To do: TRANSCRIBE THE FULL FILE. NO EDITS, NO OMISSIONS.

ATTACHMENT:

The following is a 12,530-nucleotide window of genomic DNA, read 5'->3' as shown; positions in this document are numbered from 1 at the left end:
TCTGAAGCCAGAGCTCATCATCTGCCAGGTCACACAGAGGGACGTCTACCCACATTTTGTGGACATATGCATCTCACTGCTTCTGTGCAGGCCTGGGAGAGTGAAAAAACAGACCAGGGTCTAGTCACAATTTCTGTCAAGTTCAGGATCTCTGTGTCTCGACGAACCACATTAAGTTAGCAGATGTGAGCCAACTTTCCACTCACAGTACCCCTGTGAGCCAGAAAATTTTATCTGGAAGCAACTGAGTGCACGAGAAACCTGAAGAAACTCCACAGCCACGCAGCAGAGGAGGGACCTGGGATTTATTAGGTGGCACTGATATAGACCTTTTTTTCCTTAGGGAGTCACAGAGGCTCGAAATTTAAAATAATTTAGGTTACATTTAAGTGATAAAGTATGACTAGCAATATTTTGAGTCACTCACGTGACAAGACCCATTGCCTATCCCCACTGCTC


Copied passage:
The following is a 12,530-nucleotide window of genomic DNA, read 5'->3' as shown; positions in this document are numbered from 1 at the left end:
TCTGAAGCCAGAGCTCATCATCTGCCAGGTCACACAGAGGGACGTCTACCCACATTTTGTGGACATATGCATCTCACTGCTTCTGTGCAGGCCTGGGAGAGTGAAAAAACAGACCAGGGTCTAGTCACAATTTCTGTCAAGTTCAGGATCTCTGTGTCTCGACGAACCACATTAAGTTAGCAGATGTGAGCCAACTTTCCACTCACAGTACCCCTGTGAGCCAGAAAATTTTATCTGGAAGCAACTGAGTGCACGAGAAACCTGAAGAAACTCCACAGCCACGCAGCAGAGGAGGGACCTGGGATTTATTAGGTGGCACTGATATAGACCTTTTTTTCCTTAGGGAGTCACAGAGGCTCGAAATTTAAAATAATTTAGGTTACATTTAAGTGATAAAGTATGACTAGCAATATTTTGAGTCACTCACGTGACAAGACCCATTGCCTATCCCCACTGCTC